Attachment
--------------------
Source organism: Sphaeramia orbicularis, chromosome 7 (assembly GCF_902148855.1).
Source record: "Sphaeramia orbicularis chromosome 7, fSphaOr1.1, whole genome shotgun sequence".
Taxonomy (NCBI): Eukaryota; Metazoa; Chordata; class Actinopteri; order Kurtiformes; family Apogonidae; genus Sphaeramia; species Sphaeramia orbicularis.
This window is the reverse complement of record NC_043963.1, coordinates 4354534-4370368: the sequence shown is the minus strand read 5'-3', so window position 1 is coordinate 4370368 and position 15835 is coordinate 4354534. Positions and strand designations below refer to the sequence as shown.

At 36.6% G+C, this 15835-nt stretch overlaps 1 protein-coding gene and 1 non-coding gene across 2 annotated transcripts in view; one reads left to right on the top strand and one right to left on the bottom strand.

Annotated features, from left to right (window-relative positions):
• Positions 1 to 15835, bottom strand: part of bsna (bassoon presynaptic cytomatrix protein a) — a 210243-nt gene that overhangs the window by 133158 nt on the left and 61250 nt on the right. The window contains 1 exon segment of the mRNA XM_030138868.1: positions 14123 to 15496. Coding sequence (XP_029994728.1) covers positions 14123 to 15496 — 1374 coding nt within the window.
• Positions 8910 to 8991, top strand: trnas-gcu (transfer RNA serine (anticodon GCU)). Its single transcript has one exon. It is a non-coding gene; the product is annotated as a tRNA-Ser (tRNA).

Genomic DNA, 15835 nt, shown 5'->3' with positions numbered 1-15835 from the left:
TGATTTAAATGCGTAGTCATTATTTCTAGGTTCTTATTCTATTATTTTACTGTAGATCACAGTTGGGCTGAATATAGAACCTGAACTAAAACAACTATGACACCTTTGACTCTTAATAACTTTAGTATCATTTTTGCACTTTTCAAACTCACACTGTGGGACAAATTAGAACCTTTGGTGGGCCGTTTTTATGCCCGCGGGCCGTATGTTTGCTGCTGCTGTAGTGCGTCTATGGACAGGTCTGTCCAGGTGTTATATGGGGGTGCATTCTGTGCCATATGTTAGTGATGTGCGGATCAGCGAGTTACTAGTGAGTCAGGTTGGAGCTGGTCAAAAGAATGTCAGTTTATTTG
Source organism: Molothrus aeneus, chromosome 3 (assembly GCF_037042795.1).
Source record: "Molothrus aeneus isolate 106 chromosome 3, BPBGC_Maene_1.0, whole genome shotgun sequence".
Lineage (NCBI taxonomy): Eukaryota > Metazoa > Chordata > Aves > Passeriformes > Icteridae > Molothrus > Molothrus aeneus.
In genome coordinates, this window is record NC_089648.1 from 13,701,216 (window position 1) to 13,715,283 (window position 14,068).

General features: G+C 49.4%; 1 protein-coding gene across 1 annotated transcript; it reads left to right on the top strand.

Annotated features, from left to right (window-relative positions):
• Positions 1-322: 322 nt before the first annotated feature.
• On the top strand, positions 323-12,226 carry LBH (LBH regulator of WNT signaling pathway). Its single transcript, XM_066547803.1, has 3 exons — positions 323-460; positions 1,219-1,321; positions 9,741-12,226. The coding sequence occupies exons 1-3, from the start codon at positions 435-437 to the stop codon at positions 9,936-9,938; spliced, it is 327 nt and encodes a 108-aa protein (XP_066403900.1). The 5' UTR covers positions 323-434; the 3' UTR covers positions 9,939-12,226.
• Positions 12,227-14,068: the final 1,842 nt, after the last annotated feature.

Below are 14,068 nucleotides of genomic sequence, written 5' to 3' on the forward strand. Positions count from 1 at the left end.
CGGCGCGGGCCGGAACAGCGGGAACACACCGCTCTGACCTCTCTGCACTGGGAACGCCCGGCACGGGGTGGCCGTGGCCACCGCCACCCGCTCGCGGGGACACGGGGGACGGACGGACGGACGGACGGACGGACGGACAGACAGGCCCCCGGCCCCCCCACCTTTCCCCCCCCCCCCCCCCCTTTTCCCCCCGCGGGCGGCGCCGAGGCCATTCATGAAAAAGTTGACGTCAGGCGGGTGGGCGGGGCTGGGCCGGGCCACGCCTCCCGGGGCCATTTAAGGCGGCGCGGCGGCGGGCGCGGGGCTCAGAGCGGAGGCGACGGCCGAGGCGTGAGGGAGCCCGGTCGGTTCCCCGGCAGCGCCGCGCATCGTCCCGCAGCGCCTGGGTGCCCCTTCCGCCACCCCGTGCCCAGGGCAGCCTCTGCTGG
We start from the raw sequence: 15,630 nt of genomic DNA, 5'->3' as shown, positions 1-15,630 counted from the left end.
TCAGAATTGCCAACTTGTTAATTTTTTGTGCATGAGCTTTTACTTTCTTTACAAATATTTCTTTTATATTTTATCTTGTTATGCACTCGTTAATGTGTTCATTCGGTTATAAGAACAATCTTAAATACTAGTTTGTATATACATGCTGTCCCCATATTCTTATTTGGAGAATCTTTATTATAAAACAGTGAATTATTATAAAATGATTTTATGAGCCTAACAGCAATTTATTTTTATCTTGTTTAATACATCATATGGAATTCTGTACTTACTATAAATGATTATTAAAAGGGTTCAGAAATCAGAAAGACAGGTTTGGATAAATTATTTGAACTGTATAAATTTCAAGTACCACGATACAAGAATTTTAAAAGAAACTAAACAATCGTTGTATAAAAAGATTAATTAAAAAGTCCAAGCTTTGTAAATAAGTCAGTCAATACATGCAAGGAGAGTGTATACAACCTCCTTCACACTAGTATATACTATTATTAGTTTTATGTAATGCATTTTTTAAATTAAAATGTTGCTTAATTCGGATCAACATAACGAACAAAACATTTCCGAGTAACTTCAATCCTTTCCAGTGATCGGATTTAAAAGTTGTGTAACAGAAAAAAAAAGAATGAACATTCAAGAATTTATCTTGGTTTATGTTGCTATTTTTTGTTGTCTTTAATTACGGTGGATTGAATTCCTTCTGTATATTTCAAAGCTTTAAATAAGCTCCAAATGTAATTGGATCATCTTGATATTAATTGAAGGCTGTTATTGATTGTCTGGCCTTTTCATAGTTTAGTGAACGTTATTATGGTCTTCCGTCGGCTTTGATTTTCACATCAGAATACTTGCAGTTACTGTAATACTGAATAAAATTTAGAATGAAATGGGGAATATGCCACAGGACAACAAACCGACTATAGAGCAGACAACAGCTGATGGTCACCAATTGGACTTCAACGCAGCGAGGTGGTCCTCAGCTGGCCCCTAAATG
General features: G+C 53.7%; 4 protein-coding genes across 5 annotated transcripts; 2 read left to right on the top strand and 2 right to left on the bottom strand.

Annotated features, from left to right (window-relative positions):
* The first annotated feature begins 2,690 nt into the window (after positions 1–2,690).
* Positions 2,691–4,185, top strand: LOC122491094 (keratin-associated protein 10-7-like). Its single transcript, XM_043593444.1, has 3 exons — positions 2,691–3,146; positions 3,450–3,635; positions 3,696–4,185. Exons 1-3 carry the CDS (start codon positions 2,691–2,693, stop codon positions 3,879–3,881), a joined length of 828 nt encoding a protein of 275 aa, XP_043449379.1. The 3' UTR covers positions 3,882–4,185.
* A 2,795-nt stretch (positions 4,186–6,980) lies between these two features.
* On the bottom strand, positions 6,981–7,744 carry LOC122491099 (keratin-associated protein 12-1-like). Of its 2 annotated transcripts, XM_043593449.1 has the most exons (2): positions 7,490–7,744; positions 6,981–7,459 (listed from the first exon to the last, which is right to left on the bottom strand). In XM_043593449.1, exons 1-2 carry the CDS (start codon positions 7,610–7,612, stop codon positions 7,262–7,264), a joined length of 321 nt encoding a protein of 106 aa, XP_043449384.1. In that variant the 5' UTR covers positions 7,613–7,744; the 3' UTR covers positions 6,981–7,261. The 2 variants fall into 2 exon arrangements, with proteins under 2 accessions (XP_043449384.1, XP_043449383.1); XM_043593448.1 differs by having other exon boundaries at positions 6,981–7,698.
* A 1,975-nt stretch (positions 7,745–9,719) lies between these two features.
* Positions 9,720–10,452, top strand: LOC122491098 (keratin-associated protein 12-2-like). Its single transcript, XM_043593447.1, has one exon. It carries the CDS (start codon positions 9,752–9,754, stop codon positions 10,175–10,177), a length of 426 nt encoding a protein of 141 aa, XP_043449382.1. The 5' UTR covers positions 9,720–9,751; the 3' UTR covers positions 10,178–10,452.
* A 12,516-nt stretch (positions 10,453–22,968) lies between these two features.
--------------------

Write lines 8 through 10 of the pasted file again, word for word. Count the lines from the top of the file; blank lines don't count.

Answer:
• Positions 8910 to 8991, top strand: trnas-gcu (transfer RNA serine (anticodon GCU)). Its single transcript has one exon. It is a non-coding gene; the product is annotated as a tRNA-Ser (tRNA).

Genomic DNA, 15835 nt, shown 5'->3' with positions numbered 1-15835 from the left:
TGATTTAAATGCGTAGTCATTATTTCTAGGTTCTTATTCTATTATTTTACTGTAGATCACAGTTGGGCTGAATATAGAACCTGAACTAAAACAACTATGACACCTTTGACTCTTAATAACTTTAGTATCATTTTTGCACTTTTCAAACTCACACTGTGGGACAAATTAGAACCTTTGGTGGGCCGTTTTTATGCCCGCGGGCCGTATGTTTGCTGCTGCTGTAGTGCGTCTATGGACAGGTCTGTCCAGGTGTTATATGGGGGTGCATTCTGTGCCATATGTTAGTGATGTGCGGATCAGCGAGTTACTAGTGAGTCAGGTTGGAGCTGGTCAAAAGAATGTCAGTTTATTTG